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Boss Of Titanic Sub Company Didn’t Want ‘50-Year-Old White Guys’ On His Team

   DailyWire.com
Titanic tourist submersible disappear on an expedition to explore the famed shipwreck
Ocean Gate / Handout/Anadolu Agency via Getty Images

The founder of the company whose submersible became lost on a dive to view the wreckage of the Titanic, sparking a frantic, deep-sea rescue effort that has riveted people around the world, once declared he didn’t want to hire “50-year-old white guys” on his team even if they were seasoned submariners.

Stockton Rush, CEO of OceanGate Expeditions, is aboard the submerged vessel along with billionaire explorer Hamish Harding, French explorer Paul-Henry Nargeolet, and British businessman Shahzada Dawood and his son, Suleman. Since the 22-foot craft lost contact with the surface early Sunday, critics have come forward to blast the company’s safety practices. But Rush was previously adamant that he values youth over experience when it comes to assembling his crews.

“When I started the business, one of the things you’ll find, there are other sub operators out there, but they typically have gentlemen who are ex-military sub-mariners, and they — you’ll see a whole bunch of 50-year-old white guys,” Rush told Teledyne Marine representatives before the expedition began. Teledyne Marine made the sonar systems and the navigation systems for the vessel.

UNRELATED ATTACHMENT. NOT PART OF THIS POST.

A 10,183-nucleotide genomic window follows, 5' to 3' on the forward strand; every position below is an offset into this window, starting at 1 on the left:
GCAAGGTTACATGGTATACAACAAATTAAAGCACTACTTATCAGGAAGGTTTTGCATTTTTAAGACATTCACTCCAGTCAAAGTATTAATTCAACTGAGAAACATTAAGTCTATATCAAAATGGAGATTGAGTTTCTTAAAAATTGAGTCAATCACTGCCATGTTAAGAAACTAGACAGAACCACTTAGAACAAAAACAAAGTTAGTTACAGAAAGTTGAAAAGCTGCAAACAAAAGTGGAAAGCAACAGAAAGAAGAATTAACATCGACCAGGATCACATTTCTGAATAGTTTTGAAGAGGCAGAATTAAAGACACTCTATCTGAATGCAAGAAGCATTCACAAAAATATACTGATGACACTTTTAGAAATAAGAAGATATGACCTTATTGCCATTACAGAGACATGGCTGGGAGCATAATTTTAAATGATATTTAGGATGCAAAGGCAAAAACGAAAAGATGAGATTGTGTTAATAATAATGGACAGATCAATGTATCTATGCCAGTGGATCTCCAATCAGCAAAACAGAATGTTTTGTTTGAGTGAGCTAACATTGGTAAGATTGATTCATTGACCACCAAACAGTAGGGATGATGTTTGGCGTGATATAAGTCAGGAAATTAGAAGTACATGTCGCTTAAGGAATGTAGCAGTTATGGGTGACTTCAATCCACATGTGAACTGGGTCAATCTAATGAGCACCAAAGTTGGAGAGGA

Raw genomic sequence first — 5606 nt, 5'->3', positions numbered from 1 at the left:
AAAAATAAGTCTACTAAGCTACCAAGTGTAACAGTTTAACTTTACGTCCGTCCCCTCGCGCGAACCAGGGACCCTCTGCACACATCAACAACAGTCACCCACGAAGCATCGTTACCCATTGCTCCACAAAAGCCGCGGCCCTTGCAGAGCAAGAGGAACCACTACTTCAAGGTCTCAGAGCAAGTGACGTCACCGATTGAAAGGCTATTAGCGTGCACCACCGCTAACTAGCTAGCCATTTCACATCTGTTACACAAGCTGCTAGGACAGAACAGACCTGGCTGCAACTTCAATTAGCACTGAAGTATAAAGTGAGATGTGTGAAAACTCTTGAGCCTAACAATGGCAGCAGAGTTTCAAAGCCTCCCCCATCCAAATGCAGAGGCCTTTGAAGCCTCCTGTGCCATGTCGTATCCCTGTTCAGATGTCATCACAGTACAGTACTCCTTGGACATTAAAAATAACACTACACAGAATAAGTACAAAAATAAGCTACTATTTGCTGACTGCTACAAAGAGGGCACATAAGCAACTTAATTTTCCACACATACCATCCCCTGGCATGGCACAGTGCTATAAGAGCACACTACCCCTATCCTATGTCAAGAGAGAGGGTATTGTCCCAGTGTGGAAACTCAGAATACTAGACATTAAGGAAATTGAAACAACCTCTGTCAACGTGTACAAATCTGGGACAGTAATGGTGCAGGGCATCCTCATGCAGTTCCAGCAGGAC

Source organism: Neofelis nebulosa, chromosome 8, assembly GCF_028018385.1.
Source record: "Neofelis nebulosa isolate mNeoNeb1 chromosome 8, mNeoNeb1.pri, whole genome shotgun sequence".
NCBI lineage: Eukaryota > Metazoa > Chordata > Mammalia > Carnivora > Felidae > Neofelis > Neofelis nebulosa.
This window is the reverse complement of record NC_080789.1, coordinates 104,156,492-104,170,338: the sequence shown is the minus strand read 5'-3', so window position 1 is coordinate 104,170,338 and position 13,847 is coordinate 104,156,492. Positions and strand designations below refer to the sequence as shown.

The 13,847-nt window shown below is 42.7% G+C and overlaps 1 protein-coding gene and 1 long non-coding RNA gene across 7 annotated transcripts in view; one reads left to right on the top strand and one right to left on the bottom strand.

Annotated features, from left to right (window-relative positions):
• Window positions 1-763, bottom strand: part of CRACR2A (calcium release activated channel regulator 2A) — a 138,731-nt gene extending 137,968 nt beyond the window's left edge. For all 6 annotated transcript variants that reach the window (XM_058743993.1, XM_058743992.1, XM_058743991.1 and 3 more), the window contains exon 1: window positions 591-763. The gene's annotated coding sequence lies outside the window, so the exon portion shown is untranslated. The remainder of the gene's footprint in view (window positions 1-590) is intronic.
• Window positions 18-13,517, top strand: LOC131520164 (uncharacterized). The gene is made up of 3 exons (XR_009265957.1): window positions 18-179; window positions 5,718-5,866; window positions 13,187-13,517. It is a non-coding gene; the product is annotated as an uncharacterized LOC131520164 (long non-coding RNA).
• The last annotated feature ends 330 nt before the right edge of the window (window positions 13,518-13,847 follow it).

“I wanted our team to be younger, to be inspirational,” he continued. “And I’m not going to inspire a 16-year-old to go pursue marine technology, but a 25-year-old who’s a sub pilot or a platform operator, one of our techs, can be inspirational. So we’ve really tried to get very intelligent, motivated, younger individuals involved because we’re doing things that are completely new.”

“We’re taking approaches that are used largely in the aerospace industry as related to safety and some of the preponderance of checklists, things we do for risk assessments, things like that that are more aviation-related than ocean-related,” he declared. “We can train people to do that; we can train someone to pilot the sub. We use like game controller so anybody can drive the sub.”

Aaron Amick, founder of Sub Brief, who served as a U.S. Navy contractor and provided strategic and policy level consultation for domestic and international clients on cleared Navy projects, played the call from Rush in a video explaining some of the problems the beleaguered vessel may have faced as it has reputedly sunk to a depth of 12,000 feet below the surface.

“You don’t want to only hire young college graduates that you would then train to inspire the next generation,” Amick opined.  “You have to have subject matter experts at some point in the chain. And I’m not talking about the vice-admiral that’s on the board of directors … but you don’t seem to have a subject matter expert that’s from the submarine community, that could maybe talk about some of the problems.”

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